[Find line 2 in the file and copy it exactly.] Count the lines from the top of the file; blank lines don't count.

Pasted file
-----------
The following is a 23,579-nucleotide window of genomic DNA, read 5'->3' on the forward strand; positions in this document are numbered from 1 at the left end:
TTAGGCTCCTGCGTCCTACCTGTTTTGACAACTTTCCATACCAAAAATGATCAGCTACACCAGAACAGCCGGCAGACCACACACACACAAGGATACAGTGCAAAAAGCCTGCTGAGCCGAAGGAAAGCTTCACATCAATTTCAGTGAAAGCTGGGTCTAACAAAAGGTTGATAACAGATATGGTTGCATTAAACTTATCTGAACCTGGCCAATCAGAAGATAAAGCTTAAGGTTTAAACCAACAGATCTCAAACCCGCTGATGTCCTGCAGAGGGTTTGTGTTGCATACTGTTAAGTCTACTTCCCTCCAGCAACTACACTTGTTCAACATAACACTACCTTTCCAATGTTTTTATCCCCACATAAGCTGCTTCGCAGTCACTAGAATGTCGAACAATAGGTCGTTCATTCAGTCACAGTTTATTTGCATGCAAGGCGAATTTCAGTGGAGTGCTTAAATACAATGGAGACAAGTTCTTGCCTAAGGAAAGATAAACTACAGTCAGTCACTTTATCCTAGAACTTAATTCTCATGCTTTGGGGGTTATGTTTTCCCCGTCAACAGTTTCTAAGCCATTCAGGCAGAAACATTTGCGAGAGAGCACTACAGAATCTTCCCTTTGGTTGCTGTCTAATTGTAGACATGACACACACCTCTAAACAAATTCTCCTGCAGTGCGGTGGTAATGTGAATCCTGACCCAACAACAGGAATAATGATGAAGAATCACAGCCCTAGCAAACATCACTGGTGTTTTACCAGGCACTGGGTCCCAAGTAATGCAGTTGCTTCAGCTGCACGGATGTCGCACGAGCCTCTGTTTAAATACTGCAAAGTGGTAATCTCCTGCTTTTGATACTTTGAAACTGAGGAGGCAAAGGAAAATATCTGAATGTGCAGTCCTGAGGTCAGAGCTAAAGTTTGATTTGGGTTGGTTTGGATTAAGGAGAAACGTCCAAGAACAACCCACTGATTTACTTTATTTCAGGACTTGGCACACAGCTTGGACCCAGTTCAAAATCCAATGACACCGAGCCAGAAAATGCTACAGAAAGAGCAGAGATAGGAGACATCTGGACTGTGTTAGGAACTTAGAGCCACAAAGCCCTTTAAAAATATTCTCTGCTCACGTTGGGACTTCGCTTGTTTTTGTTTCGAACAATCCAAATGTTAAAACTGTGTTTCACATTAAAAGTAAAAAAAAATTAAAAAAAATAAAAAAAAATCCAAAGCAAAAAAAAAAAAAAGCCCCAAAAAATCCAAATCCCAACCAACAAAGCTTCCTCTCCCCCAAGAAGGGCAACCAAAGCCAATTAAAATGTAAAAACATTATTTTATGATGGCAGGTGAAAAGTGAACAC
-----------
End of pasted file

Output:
TTAGGCTCCTGCGTCCTACCTGTTTTGACAACTTTCCATACCAAAAATGATCAGCTACACCAGAACAGCCGGCAGACCACACACACACAAGGATACAGTGCAAAAAGCCTGCTGAGCCGAAGGAAAGCTTCACATCAATTTCAGTGAAAGCTGGGTCTAACAAAAGGTTGATAACAGATATGGTTGCATTAAACTTATCTGAACCTGGCCAATCAGAAGATAAAGCTTAAGGTTTAAACCAACAGATCTCAAACCCGCTGATGTCCTGCAGAGGGTTTGTGTTGCATACTGTTAAGTCTACTTCCCTCCAGCAACTACACTTGTTCAACATAACACTACCTTTCCAATGTTTTTATCCCCACATAAGCTGCTTCGCAGTCACTAGAATGTCGAACAATAGGTCGTTCATTCAGTCACAGTTTATTTGCATGCAAGGCGAATTTCAGTGGAGTGCTTAAATACAATGGAGACAAGTTCTTGCCTAAGGAAAGATAAACTACAGTCAGTCACTTTATCCTAGAACTTAATTCTCATGCTTTGGGGGTTATGTTTTCCCCGTCAACAGTTTCTAAGCCATTCAGGCAGAAACATTTGCGAGAGAGCACTACAGAATCTTCCCTTTGGTTGCTGTCTAATTGTAGACATGACACACACCTCTAAACAAATTCTCCTGCAGTGCGGTGGTAATGTGAATCCTGACCCAACAACAGGAATAATGATGAAGAATCACAGCCCTAGCAAACATCACTGGTGTTTTACCAGGCACTGGGTCCCAAGTAATGCAGTTGCTTCAGCTGCACGGATGTCGCACGAGCCTCTGTTTAAATACTGCAAAGTGGTAATCTCCTGCTTTTGATACTTTGAAACTGAGGAGGCAAAGGAAAATATCTGAATGTGCAGTCCTGAGGTCAGAGCTAAAGTTTGATTTGGGTTGGTTTGGATTAAGGAGAAACGTCCAAGAACAACCCACTGATTTACTTTATTTCAGGACTTGGCACACAGCTTGGACCCAGTTCAAAATCCAATGACACCGAGCCAGAAAATGCTACAGAAAGAGCAGAGATAGGAGACATCTGGACTGTGTTAGGAACTTAGAGCCACAAAGCCCTTTAAAAATATTCTCTGCTCACGTTGGGACTTCGCTTGTTTTTGTTTCGAACAATCCAAATGTTAAAACTGTGTTTCACATTAAAAGTAAAAAAAAATTAAAAAAAATAAAAAAAAATCCAAAGCAAAAAAAAAAAAAAGCCCCAAAAAATCCAAATCCCAACCAACAAAGCTTCCTCTCCCCCAAGAAGGGCAACCAAAGCCAATTAAAATGTAAAAACATTATTTTATGATGGCAGGTGAAAAGTGAACAC